A biological safety cabinet is one of the most important tools for the countless labs that use them. At SEPS, biological safety cabinets (or BSCs) are one of the lab tools we have the most experience cleaning, repairing and maintaining. They’re critical to preserving the safety of lab workers. Nowadays, in the age of COVID-19, these units are more important than ever. In addition, they’re equally as vital to the quality of your work and research.

Obviously, the presence of a biosafety cabinet is critical to general worker safety. However, it’s equally as important to implement cleaning and decontamination practices in every lab that uses them. While they will keep hazardous pathogens away from employees, it’s up to staff to ensure they’re well maintained. But how do you go about it? How do you keep them as safe and sanitary as possible? In this post, we’ll break down the essential checklist for decontaminating your biosafety cabinet.

About Biosafety Cabinets (BSCs)

Any lab with a biosafety rating is likely to have a biosafety cabinet in their workspace. A BSC is an enclosed, ventilated space in which employees can handle dangerous (sometimes lethal) samples and materials safely. HEPA fan and filter units direct and filter air away from lab personnel.

Biosafety cabinets come in three different classifications: 1, 2 and 3. Class 1 cabinets protect the workers and their immediate surroundings. Class 2 cabinets protect the user, their environment and the sample in question. Finally, Class 3 provides the most possible protection. Usually, workers are handling materials with a biosafety rating of 4, the very highest rating, in a Class 3 cabinet. It is a gas-tight enclosure in which workers must reach through a “glove box” in order to manipulate the sample.

Decontamination Checklist

Since biosafety cabinets are integral to work and research, it’s vital to decontaminate them after every use. Below, you’ll find the most important decontamination steps your employees should take following each use.

First, put away anything which may have been in contact with the materials. Also, be sure to cover any waste containers. Be sure to let the BSC run for about five to ten minutes with zero work or activity. This will ensure that the fans and filters purge contaminants from the unit.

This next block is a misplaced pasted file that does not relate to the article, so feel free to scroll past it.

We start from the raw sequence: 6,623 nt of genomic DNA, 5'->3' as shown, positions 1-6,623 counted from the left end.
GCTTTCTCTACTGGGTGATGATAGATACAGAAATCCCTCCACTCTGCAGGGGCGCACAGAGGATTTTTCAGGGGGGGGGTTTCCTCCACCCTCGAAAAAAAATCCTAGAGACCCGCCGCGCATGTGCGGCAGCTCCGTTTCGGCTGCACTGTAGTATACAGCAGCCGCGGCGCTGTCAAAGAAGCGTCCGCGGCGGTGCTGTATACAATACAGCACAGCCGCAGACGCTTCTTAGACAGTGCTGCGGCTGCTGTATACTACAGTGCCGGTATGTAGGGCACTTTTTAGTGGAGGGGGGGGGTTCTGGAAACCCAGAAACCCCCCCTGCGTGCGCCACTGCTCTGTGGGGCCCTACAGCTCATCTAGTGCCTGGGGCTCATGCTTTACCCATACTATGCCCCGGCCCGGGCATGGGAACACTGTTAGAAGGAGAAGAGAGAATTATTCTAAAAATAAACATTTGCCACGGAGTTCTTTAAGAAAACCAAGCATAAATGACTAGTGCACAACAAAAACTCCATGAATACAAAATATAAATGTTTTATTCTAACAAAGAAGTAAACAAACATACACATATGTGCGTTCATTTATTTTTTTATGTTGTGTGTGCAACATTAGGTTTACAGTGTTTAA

Next, be sure to clean and disinfect absolutely all tools, equipment or containers. Then, remove them from the biosafety cabinet. You should set aside at least thirty minutes for properly disinfecting every work surface within the cabinet. Pay special attention to the back, sides and the inside of the glass.

Also, if you’re using a particularly abrasive cleaning agent (or chloride-type disinfectant), wipe each surface with a 70% alcohol solution. Many labs overlook this step. Unfortunately, forgetting this step can seriously compromise the interiors. If your BSC is made of stainless steel, it will begin to corrode and likely cause irreversible damage.

If any workers change gloves, be sure to implement a stringent hand-washing policy. Failing to do so can lead to serious cross-contamination between surfaces. If any employees spill chemicals or fluids, wipe them with a paper towel. Then, immediately place them in a biohazard bag for proper disposal. In some cases, you should monitor the biosafety cabinet for radioactivity. Obviously, this depends on the work in question. If your lab doesn’t handle any radioactive materials, then this step is clearly unnecessary.

This very simple care and maintenance can go a very long way towards keeping your lab and its employees safe.

Conclusion – SEPS

At SEPS, lab safety and sanitation is our very highest priority. In addition, we make it our mission to help labs in all industries maintain exemplary standards. Biosafety cabinets are one of the most important tools for keeping workers safe. Therefore, we offer a wide range of services to certify that yours is operating as safely as possible.

young scientist working in bio safety cabinet